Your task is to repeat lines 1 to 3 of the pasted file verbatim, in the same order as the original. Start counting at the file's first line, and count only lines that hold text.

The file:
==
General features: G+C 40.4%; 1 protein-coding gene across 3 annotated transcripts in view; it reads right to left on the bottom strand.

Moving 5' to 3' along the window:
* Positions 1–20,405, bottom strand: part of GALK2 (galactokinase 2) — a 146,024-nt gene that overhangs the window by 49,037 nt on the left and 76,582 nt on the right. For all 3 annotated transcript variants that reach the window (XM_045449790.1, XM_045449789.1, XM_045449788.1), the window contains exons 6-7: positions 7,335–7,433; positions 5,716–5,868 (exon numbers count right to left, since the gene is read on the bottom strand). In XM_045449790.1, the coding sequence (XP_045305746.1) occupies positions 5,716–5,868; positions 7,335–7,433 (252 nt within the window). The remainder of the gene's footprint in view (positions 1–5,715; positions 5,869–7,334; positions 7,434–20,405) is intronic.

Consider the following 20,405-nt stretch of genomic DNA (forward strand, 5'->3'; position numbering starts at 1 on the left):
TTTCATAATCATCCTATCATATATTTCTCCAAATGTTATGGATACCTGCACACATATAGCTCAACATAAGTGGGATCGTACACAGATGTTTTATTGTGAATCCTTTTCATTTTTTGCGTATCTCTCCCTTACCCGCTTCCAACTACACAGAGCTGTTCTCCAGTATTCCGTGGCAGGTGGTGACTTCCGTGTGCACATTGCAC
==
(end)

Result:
General features: G+C 40.4%; 1 protein-coding gene across 3 annotated transcripts in view; it reads right to left on the bottom strand.

Moving 5' to 3' along the window:
* Positions 1–20,405, bottom strand: part of GALK2 (galactokinase 2) — a 146,024-nt gene that overhangs the window by 49,037 nt on the left and 76,582 nt on the right. For all 3 annotated transcript variants that reach the window (XM_045449790.1, XM_045449789.1, XM_045449788.1), the window contains exons 6-7: positions 7,335–7,433; positions 5,716–5,868 (exon numbers count right to left, since the gene is read on the bottom strand). In XM_045449790.1, the coding sequence (XP_045305746.1) occupies positions 5,716–5,868; positions 7,335–7,433 (252 nt within the window). The remainder of the gene's footprint in view (positions 1–5,715; positions 5,869–7,334; positions 7,434–20,405) is intronic.